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The Legend of Zelda producer teases a “twist” on open-world games

by Ron Duwell | October 26, 2015October 26, 2015 7:20 am PDT

I’m totally fed up with modern open-world games, so much so that when I turn on a game and look at all the scattering of waypoints on the map, all I can do is sigh. Well, if there is one man who can re-establish my faith in open-ended design, it is The Legend of Zelda Producer Eiji Aonuma, the man currently working on the highly anticipated latest entry in the series for the Wii U.

Speaking with IGN, Aonuma not only teases a new “twist” he hopes to bring to Hyrule, he also says all the right words by stating he has learned a lot from the feedback he got after developing Skyward Sword.

“We actually had some feedback from Skyward Sword, where people were saying, ‘This is not exactly the Zelda game I was looking for, I was looking for a bigger open world.’ Unfortunately, I can’t go into details but I’m hoping to put a surprise, or kind of a twist, on my view of an open world game. I hope that you’ll look forward to it.”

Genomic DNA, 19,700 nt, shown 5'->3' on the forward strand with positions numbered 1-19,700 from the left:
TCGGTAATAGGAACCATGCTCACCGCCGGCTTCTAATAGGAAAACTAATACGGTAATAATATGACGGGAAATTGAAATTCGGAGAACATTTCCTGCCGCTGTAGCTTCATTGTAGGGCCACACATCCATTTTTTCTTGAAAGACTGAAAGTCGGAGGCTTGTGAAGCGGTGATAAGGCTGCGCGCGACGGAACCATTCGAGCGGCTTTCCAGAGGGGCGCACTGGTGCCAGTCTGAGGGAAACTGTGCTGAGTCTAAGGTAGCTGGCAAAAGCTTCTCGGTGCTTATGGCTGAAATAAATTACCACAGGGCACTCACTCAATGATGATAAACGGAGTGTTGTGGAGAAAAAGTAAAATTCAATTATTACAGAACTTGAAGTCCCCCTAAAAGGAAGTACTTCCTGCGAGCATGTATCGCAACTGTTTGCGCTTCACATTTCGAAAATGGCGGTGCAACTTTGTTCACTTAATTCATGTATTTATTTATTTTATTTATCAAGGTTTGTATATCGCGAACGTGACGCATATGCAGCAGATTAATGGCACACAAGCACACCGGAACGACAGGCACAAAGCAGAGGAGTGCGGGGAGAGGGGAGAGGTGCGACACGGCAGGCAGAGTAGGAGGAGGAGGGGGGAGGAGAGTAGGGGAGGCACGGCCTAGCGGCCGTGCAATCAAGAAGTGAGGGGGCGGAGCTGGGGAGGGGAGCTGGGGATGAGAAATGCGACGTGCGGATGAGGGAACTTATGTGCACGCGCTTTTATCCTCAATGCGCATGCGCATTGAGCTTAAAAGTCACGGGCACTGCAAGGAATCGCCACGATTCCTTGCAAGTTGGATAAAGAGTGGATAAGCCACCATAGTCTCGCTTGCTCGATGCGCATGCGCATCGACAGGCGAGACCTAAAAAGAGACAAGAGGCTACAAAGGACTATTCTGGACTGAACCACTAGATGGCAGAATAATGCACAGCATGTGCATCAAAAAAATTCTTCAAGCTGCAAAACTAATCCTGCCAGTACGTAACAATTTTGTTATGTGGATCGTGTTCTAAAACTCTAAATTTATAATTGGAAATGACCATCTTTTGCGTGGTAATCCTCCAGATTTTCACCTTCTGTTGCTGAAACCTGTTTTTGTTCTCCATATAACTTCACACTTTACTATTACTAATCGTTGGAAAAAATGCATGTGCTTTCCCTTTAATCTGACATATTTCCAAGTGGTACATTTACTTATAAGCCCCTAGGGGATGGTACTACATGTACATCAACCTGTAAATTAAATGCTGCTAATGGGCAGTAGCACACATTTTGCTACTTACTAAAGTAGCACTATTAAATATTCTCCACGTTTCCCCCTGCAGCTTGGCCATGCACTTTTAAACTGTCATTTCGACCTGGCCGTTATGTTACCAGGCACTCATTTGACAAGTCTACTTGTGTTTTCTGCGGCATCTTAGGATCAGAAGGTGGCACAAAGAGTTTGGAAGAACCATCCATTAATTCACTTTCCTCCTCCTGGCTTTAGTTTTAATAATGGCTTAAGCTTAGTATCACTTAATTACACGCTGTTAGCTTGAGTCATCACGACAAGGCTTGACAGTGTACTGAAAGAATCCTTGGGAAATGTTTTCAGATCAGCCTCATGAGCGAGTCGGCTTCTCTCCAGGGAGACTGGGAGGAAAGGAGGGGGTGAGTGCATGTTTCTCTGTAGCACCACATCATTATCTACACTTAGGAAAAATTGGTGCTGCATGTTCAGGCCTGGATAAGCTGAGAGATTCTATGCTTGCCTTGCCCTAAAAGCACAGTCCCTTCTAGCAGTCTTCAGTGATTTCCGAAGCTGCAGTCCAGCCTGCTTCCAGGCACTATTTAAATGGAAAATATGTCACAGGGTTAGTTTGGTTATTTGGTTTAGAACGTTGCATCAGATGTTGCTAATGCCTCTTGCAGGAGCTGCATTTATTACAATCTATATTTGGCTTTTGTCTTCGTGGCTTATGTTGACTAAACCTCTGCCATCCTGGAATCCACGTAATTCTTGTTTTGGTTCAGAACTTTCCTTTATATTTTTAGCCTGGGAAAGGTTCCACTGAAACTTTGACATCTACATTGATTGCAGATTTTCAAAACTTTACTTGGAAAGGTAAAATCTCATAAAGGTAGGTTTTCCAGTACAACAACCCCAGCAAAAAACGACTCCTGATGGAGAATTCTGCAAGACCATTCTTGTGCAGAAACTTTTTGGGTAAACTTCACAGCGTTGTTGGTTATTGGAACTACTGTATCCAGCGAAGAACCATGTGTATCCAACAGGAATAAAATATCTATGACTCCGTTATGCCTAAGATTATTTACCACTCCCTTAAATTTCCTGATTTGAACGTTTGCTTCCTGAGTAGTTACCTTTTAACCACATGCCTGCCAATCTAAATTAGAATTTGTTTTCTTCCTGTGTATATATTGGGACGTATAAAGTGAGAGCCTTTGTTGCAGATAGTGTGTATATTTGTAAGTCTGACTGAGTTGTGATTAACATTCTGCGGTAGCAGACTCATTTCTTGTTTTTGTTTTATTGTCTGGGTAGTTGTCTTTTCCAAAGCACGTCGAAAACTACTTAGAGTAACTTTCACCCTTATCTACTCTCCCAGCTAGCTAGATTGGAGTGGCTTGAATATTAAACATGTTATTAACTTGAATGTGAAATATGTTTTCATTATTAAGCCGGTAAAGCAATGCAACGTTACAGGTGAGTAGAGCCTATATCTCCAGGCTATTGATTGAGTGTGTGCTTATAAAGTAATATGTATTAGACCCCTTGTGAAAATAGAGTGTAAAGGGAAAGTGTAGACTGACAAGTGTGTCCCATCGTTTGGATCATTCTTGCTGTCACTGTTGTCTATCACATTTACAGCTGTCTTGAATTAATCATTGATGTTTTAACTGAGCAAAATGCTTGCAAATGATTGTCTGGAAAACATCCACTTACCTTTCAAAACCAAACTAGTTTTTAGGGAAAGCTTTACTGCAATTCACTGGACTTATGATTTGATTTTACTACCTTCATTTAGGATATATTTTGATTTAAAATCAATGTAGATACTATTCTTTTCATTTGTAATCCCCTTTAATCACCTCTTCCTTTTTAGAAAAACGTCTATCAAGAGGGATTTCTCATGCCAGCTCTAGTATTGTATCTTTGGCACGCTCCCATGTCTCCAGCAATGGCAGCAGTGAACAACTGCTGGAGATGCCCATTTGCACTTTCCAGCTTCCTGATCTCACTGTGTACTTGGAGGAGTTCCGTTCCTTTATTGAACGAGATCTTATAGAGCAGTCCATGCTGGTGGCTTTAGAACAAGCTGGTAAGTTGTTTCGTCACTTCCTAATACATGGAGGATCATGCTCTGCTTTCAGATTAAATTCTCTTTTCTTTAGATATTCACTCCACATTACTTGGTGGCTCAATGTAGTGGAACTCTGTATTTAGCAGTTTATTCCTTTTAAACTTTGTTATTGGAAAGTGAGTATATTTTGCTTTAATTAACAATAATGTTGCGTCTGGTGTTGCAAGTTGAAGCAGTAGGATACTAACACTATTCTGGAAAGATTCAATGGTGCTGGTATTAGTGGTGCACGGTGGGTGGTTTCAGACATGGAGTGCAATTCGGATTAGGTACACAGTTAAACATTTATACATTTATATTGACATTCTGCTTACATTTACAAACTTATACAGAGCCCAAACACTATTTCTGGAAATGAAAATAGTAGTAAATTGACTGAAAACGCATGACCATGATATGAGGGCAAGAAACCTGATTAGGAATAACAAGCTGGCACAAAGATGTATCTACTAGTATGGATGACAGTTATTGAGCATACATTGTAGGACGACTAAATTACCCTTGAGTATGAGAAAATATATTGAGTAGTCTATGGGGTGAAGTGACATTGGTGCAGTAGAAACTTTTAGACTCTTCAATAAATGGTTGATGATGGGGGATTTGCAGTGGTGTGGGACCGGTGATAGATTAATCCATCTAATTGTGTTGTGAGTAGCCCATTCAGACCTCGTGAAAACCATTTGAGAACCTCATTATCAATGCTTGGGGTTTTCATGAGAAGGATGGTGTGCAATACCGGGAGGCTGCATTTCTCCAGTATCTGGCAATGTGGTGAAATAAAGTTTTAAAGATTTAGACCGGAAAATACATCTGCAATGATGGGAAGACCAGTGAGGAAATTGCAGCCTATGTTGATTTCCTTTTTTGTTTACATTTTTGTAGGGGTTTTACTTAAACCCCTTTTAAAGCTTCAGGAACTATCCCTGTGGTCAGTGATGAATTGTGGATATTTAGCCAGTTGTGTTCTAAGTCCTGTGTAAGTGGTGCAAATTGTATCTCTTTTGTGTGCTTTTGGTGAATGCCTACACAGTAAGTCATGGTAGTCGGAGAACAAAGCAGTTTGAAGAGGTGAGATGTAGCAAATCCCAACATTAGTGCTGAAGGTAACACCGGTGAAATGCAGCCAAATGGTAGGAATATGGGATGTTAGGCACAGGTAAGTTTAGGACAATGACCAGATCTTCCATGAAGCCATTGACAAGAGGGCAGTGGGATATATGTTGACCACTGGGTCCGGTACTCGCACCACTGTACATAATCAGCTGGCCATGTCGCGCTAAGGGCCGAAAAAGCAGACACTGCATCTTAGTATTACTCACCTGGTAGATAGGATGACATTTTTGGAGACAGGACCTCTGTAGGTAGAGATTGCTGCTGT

Please, no tutorials. Please, no tutorials. Please, no tutorials. Please, no tutorials.

He might not have been around since the beginning of the series, but Aonuma has been integral in evolving The Legend of Zelda into the franchise it has become. His biggest evolutions of the open-world genre have been the overworld map in Ocarina of Time and the seamless oceans of The Wind Waker, both of which were unrivaled at the time of their releases. I’m not altogether big on Twilight Princess or Skyward Sword, so hopefully, finally being backed with proper hardware and HD graphics can help Aonuma break the limited scope the console games have found themselves in recently.

I think he can manage, and I know he’s not the kind of developer who will simply lean on the size of his game world and call it an improvement. This new game sounds stunning, but what do we think this “twist”is going to be? Only time will tell.

IGN

Ron Duwell

Ron has been living it up in Japan for the last decade, and he has no intention of leaving this technical wonderland any time soon. When he's not...

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